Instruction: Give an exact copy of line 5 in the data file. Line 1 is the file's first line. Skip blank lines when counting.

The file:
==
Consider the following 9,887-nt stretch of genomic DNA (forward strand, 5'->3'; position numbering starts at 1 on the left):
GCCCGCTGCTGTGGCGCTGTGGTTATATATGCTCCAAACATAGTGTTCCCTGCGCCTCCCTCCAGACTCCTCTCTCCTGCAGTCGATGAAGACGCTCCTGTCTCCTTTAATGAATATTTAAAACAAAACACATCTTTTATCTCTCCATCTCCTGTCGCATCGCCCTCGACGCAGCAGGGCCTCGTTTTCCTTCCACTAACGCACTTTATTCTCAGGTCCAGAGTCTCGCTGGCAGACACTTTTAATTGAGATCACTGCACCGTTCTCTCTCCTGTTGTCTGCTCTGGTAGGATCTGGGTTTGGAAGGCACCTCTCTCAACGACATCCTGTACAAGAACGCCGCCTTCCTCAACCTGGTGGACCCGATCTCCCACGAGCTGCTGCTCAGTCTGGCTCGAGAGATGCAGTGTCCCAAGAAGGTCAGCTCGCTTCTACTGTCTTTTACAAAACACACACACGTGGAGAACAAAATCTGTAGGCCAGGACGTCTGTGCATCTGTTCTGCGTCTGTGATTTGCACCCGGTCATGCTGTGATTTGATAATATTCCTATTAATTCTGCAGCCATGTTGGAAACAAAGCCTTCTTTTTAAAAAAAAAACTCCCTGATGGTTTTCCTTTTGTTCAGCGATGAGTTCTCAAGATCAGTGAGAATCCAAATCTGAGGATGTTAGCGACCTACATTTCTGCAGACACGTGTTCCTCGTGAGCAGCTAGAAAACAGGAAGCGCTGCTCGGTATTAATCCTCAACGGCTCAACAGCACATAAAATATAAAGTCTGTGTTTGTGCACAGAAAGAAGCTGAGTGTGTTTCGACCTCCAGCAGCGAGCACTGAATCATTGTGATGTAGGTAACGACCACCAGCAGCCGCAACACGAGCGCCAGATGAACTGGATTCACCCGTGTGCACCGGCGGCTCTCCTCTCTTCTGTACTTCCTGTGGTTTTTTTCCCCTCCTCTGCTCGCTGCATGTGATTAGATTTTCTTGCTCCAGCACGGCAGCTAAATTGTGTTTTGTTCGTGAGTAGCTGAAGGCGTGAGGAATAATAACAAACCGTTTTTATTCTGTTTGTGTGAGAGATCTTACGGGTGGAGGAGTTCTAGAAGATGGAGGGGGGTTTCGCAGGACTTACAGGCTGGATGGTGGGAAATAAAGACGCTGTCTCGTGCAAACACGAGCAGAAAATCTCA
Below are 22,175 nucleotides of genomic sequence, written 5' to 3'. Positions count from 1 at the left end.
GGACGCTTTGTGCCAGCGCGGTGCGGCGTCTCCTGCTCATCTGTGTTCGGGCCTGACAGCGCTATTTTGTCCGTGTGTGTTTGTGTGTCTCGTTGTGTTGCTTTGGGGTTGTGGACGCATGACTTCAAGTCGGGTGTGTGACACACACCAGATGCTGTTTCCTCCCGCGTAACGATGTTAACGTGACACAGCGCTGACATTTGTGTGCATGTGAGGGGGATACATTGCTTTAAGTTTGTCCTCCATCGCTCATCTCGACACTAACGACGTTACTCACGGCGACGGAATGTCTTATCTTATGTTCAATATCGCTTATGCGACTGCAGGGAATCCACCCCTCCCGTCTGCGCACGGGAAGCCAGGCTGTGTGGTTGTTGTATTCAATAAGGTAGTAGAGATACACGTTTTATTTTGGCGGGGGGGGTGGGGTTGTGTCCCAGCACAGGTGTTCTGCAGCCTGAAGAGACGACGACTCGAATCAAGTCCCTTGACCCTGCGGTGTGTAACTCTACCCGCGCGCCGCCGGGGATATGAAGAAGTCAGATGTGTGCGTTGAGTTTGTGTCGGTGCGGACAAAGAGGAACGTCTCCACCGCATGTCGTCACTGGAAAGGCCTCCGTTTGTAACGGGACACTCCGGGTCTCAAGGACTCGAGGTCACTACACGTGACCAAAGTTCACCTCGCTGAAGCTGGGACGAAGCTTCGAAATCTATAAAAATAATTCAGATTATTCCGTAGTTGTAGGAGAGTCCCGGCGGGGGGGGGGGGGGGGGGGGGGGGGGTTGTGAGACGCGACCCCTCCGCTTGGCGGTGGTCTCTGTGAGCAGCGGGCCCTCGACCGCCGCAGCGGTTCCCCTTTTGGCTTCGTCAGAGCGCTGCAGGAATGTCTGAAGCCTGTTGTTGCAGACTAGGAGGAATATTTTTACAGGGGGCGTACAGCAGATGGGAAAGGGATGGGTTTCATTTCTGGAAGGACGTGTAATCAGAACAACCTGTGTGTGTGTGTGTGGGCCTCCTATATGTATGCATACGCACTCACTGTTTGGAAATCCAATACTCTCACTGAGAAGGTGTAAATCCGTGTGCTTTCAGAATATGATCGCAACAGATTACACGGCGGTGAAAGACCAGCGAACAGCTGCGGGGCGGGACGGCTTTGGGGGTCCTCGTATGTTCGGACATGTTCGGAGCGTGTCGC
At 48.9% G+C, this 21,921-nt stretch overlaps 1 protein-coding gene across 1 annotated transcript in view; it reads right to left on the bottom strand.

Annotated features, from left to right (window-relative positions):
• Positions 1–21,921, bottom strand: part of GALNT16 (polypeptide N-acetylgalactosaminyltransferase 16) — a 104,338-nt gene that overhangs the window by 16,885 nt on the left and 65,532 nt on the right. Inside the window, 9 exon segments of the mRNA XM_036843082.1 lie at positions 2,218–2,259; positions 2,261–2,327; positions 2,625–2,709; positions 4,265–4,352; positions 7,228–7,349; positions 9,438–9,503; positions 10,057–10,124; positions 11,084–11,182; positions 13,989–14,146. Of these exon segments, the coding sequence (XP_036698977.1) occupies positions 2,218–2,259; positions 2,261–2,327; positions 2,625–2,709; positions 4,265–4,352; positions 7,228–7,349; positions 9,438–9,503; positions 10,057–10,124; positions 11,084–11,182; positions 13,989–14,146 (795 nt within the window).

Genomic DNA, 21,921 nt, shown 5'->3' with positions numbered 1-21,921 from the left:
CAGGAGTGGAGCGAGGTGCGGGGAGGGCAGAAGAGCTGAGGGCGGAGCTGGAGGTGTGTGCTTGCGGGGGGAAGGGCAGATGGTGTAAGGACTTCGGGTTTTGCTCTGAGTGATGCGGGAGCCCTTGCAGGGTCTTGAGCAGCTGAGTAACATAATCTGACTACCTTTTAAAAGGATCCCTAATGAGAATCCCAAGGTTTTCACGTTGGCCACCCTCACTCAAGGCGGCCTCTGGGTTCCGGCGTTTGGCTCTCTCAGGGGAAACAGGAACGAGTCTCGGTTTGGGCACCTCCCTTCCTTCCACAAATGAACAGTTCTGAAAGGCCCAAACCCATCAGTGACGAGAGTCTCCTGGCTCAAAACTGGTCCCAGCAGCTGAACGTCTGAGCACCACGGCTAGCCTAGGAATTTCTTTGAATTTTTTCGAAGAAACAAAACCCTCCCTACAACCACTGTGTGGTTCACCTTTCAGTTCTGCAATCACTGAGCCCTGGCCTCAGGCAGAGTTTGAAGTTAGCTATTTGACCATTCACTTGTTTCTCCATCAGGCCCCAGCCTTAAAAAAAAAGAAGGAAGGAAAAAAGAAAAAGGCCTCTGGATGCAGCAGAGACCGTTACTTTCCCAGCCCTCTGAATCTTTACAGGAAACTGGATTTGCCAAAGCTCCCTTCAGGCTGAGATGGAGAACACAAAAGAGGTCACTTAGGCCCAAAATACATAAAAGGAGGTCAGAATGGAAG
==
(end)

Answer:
At 48.9% G+C, this 21,921-nt stretch overlaps 1 protein-coding gene across 1 annotated transcript in view; it reads right to left on the bottom strand.